The state is back as a major economic player. The current financial crisis has prompted a tsunami of government intervention in rich world financial markets: from regulatory bans on short-selling though to massive public sector bailouts, loan and deposit guarantees, and a series of increasingly dramatic nationalizations.
The severity of the crisis has undermined the reputation of Wall Street and left global financial capitalism as a badly tarnished brand.
Meanwhile, the shifting geography of international economic and financial power means that a series of state-controlled actors - including Sovereign Wealth Funds, State-Owned Banks and State-Owned Enterprises, and National Oil Companies - have become important players on the world economic stage.
Mark Thirlwell looks at the resumed battle for the Commanding Heights of the world economy, and asks whether the apparent victory for the free market secured in the 1980s and 1990s is now about to be overturned in favor of the state- The Lowy Institute for International Policy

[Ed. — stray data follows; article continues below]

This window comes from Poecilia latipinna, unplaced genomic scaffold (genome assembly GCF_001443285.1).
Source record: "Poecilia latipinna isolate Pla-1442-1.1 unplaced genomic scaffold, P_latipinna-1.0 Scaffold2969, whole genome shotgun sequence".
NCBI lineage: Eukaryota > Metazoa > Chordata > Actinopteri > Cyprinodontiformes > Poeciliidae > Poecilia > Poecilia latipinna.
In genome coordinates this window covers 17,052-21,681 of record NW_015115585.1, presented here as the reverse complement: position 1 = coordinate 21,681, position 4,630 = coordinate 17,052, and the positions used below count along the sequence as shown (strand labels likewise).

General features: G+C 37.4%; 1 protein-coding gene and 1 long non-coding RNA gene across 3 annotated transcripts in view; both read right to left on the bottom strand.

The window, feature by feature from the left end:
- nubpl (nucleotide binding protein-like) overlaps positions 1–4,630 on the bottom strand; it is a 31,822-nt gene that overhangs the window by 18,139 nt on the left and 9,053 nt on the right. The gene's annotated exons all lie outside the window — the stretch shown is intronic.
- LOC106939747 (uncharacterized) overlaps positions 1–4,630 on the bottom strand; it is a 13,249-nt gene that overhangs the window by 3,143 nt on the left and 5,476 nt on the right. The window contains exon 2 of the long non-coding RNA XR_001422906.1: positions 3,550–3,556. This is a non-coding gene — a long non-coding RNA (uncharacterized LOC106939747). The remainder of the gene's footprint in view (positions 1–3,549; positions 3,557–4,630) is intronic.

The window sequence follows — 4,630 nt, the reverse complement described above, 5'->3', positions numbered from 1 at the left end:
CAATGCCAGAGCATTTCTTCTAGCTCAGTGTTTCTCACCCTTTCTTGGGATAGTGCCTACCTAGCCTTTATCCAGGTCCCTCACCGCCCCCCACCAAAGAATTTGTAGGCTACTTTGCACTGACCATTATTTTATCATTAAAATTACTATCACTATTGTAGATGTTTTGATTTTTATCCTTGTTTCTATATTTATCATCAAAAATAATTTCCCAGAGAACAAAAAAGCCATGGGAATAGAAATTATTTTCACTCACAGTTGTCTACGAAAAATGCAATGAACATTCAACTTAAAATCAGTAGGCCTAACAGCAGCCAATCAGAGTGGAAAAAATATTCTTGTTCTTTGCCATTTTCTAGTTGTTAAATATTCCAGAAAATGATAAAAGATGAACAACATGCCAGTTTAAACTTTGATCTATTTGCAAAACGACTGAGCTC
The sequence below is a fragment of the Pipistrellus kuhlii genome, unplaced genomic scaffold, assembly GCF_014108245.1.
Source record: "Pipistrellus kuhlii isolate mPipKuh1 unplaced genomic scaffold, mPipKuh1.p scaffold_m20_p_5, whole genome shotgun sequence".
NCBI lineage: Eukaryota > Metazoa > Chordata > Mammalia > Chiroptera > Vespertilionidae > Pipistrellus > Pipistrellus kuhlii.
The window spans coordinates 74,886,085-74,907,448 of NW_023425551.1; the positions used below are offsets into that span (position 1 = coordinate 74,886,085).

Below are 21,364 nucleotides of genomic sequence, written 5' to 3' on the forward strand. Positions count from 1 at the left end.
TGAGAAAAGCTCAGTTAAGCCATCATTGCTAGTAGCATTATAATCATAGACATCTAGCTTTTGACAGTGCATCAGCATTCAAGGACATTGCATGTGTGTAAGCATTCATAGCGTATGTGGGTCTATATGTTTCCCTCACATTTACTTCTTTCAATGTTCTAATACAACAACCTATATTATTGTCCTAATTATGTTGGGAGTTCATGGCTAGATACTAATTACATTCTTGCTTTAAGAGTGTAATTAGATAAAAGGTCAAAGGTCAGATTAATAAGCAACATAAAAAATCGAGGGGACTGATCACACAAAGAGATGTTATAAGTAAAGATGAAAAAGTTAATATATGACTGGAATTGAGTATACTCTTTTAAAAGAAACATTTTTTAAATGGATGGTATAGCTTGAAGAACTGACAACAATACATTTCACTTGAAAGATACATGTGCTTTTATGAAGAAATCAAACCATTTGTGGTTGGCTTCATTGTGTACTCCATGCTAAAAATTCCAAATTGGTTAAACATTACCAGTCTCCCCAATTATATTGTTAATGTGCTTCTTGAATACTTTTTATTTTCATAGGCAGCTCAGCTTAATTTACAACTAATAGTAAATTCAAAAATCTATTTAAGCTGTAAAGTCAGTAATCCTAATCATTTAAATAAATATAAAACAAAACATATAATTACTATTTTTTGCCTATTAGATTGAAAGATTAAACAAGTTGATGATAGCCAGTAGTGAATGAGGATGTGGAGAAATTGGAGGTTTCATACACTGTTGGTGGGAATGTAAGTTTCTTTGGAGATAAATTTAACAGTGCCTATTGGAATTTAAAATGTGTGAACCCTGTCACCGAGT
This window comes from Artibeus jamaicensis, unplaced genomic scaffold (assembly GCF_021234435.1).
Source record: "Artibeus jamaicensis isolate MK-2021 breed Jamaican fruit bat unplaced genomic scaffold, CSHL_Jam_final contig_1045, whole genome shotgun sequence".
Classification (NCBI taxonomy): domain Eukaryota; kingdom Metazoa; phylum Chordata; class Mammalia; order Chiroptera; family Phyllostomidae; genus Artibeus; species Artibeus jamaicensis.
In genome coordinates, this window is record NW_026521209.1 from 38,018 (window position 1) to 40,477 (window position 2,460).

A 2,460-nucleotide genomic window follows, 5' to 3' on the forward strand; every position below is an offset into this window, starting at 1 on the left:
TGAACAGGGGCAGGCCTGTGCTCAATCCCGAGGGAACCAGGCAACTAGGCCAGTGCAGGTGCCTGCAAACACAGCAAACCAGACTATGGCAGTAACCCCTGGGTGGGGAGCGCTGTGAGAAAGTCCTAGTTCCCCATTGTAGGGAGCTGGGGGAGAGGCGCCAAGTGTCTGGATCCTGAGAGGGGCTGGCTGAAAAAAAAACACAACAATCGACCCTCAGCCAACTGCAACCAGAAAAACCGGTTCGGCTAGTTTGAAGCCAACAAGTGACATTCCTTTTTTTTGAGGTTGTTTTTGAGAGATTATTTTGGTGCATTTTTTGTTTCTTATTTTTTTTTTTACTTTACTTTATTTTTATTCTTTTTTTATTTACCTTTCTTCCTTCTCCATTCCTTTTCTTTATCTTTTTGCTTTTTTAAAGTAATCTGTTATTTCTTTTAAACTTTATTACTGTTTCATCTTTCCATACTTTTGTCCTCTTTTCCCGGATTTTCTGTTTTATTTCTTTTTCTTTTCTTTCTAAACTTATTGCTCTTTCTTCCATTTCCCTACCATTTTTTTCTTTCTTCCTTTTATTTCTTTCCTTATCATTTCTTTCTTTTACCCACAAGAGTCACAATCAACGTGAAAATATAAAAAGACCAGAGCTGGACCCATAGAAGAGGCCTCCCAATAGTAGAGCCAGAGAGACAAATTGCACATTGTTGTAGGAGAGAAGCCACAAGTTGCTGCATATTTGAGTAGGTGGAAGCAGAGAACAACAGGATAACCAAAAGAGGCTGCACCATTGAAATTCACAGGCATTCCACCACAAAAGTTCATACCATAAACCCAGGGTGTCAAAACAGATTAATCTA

Mark Thirlwell, Program Director International Economy at the Lowy Institute for International Policy, is a graduate of Cambridge University and has an MPhil degree in economics from Oxford. He has a postgraduate qualification in applied finance at Macquarie University.
Thirlwell began his career as an economist in the Bank of England's international divisions, where he focused mainly on emerging market issues. He also spent some time in the Bank's UK structural economic analysis division. Thirlwell subsequently joined JP Morgan, where he was a vice president in the economic research department with responsibility for Central and Eastern Europe. Before joining the Lowy Institute, Mark was senior economist at the Australian Export Finance and Insurance Corporation from 1999 to 2003, where he worked on country risk issues, with a particular emphasis on East Asia.
Thirlwell became an Australian citizen in November 2001.